Vertical farming is a type of agriculture in which crops are cultivated in vertically stacked layers. It is done in a controlled environment without the use of soil, utilizing techniques such as aquaponics, hydroponics, and aeroponics. What is vertical farming? It will be explained in full in this post. Advantages and disadvantages of indoor hydroponics farming, vertical farming projects in India, and so on. This is a significant topic for the UPSC test, so read it carefully. Let’s get started.
- What is Vertical Farming?
- Vertical Farming: Types
- Advantages of Vertical Farming
- Disadvantages of Vertical Farming
- Way Forward: Indoor Farming
- Conclusion- Vertical Farming
- FAQ- Vertical Farming
- Editor’s Note | Vertical Farming
What is Vertical Farming?
It is a method of growing food on vertically lined surfaces in agriculture. It may be grown in buildings, homes, and other congested settings because it does not require much room. In this procedure, farmers prefer to cultivate food crops on vertical surfaces rather than on a single field or ground.
The vertically stacked-layer method is used to produce crops vertically in multiple structures such as skyscrapers, shipping containers, and several warehouses.
It is Techniques for farming without using soil are described.
Because the crops are grown indoors, they are not affected by the seasons and hence produce good yields all year.
This method can be used to grow lettuce, tomatoes, and other green crops.
With a growing population and limited operating acreage, vertical farming may be employed to meet the world’s expanding food demands.
Vertical farming: Background
- Gilbert Ellis Bailey created the term “vertical farming” in 1915 and went on to write a book with the same name.
- Professor Dickson Despommier first suggested the contemporary notion in 1999.
- He was a Columbia University professor of Public and Environmental Health. When he asked his pupils if food could be grown on the rooftops of New York skyscrapers, they came up with a proposal for a 30-story vertical farm that would feed around 50,000 people using hydroponics and artificial light.
- Despite the fact that the professor’s farm was never built, the concept was popular and inspired many subsequent designs. As a result, governments and developers all over the world are taking notice of vertical farming and implementing it in places like Abu Dhabi, New York, Los Angeles, Bangalore, Dubai, and Beijing, among others. Approximately $1.8 billion was spent on firms working on vertical farms between 2014 and November 2020.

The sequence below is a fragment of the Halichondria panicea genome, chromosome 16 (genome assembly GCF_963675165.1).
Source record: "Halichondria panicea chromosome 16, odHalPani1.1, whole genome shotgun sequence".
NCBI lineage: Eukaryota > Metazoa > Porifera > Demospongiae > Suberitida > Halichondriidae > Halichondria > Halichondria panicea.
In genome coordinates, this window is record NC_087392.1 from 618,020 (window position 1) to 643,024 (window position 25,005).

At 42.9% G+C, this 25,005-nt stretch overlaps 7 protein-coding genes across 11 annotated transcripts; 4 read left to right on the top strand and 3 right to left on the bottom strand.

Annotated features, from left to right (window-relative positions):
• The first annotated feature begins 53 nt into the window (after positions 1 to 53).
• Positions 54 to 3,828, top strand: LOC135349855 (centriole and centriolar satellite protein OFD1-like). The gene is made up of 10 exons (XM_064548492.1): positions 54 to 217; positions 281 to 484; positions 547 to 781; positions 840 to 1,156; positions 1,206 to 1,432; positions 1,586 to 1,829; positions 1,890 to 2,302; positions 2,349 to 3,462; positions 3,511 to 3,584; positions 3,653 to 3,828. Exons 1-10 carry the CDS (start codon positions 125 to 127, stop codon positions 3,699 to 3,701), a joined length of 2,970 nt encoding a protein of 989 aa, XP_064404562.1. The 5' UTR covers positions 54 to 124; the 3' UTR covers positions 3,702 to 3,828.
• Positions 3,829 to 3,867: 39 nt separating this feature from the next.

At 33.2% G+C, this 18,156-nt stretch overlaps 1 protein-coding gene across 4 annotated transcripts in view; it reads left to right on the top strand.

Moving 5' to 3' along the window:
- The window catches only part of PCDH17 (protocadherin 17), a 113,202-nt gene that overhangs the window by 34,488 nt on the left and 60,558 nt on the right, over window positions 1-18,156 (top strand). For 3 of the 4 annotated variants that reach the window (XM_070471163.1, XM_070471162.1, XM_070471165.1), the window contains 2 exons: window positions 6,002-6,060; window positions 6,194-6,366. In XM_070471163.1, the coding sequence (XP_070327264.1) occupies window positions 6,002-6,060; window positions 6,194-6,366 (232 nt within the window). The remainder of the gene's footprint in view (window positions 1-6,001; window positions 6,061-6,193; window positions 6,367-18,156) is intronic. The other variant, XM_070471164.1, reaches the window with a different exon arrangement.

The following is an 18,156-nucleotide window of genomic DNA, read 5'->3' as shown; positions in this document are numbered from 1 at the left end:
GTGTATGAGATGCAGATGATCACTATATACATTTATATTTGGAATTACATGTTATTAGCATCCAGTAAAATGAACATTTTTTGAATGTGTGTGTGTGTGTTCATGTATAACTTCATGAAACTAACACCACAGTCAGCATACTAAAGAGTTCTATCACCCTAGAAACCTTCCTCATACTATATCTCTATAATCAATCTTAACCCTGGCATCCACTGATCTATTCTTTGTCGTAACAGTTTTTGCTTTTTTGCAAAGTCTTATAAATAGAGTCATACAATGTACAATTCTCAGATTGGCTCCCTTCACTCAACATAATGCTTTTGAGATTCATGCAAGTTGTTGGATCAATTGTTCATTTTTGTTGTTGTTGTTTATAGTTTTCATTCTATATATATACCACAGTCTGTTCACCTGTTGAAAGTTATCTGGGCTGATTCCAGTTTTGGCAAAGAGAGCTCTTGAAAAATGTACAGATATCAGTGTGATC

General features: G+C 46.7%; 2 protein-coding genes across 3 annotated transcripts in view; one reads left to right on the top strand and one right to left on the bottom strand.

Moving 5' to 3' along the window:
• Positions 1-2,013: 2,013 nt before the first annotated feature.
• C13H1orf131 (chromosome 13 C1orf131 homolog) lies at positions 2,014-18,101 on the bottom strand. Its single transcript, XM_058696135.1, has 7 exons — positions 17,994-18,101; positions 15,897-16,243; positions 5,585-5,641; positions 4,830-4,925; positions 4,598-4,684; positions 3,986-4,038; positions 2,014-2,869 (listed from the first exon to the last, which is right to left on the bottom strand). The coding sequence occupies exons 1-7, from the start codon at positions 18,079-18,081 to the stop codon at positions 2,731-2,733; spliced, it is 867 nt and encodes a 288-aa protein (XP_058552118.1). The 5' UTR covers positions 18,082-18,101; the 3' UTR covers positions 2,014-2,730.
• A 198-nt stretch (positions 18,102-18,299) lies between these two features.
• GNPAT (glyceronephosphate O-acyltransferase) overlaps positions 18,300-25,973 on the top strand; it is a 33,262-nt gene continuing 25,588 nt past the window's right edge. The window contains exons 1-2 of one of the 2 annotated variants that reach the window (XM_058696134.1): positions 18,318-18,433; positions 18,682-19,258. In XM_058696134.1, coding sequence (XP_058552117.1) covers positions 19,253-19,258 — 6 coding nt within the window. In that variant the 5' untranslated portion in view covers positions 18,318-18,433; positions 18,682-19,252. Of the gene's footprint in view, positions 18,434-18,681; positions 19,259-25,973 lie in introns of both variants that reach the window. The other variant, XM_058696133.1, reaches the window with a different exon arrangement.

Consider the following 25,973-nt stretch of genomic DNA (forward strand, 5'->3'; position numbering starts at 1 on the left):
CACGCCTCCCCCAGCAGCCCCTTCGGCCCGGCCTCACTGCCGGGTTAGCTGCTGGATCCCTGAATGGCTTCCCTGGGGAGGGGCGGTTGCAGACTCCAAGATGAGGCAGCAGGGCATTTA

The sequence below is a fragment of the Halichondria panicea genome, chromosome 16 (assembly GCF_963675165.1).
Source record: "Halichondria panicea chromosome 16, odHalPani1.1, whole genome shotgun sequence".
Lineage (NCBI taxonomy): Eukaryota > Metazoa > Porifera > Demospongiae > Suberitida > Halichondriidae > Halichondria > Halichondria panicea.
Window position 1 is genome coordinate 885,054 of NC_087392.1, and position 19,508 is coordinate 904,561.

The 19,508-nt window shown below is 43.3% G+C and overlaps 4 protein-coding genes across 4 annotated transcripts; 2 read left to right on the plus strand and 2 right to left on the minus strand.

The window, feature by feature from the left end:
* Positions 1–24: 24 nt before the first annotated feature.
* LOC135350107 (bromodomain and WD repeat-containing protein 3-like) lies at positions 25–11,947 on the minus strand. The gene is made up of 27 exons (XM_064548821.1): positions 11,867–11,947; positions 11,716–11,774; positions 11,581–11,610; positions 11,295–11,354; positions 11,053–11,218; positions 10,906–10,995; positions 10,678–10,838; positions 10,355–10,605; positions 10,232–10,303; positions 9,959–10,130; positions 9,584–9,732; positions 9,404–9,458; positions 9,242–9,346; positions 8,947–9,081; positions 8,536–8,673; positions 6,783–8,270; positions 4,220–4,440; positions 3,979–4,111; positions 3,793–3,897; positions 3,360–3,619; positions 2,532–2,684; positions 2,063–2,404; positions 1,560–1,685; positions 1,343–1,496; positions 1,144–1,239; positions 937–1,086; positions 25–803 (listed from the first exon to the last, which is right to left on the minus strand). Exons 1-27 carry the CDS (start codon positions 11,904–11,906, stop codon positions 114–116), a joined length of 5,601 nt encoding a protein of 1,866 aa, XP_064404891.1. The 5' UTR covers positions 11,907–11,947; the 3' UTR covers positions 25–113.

Current Biggest Vertical Farming Project in India
Hon’ble Minister Nitin Gadkari launched AS AGRI AND AQUA’s largest Vertical Farming project in Nagpur, India. This new project in Nagpur, which will be one of Asia’s largest vertical farming projects, is the next step in AS AGRI & AQUA LLP’s rapid expansion in Maharashtra and will offer the great benefits of soil-based vertical farming technology to farmers in the Vidarbha region of Nagpur, India.
Aspirants We also have free study materials on essential UPSC topics for you to use. All of the major UPSC Exam Topics are listed here for you to study. Don’t forget to have a look at them. Let us now discuss vertical hydroponics farming, including techniques, types, and other info.
Vertical Farming: Types
Hydroponics, aeroponics, and aquaponics are the three main vertical farming systems.
- Hydroponics: It’s a method of growing food in water without the need for soil or mineral nourishment. The key benefit of this method is that it reduces soil-related cultivation concerns such as soil-borne insects, pests, & illnesses.
- Aeroponics: NASA’s (National Aeronautical and Space Administration, USA) ambition to find an effective way to grow plants in space in the 1990s inspired the development of aeroponics. There are no growing media in aeroponics and thus no containers for growing crops. Instead of water, mist or nutrient solutions are utilized in aeroponics. It requires very little room, water, and no soil because the plants are attached to a support, and the roots are treated with a nourishing solution.
- Aquaponics: To develop symbiotic interactions between the plants and the fish, the name aquaponics was coined by combining two words: aquaculture, which refers to fish farming, and hydroponics, which refers to the technique of growing plants without soil. The symbiosis is achieved by “fertigating” hydroponic producing beds with nutrient-rich waste from fish aquariums. The hydroponic beds, in turn, serve as bio-filters, removing gases, acids, and chemicals from the water, including ammonia, nitrates, and phosphates.
What is Hydroponics Indoor Farming?
- Hydroponics farming is a technique for growing plants in a nutrient-rich, water-based solution. The roots are suspended in a nutrient-rich purified water system.
- Instead of soil, an inert substance such as perlite, Rockwool, clay pellets, peat moss, or vermiculite is used to support the root system.
- Farming in a Hydroponic System Farms can be set up in as little as a cubicle-sized area with a tech support system that produces a growth-friendly artificial environment.
- This high-tech, environmentally friendly farms are based on the science and principles of hydroponic farming, a soil-free growing method.
- Hydroponics allows the roots of the plants to come into direct contact with the nutritional solution while simultaneously providing oxygen, which is necessary for optimum growth.
- Plants grow organically in hydroponic farming, taking nutrients from reservoirs filled with nutrient-rich and water-based solutions under optimal lighting and temperature conditions.
- Terrestrial plants can be cultivated in a variety of ways using hydroponics.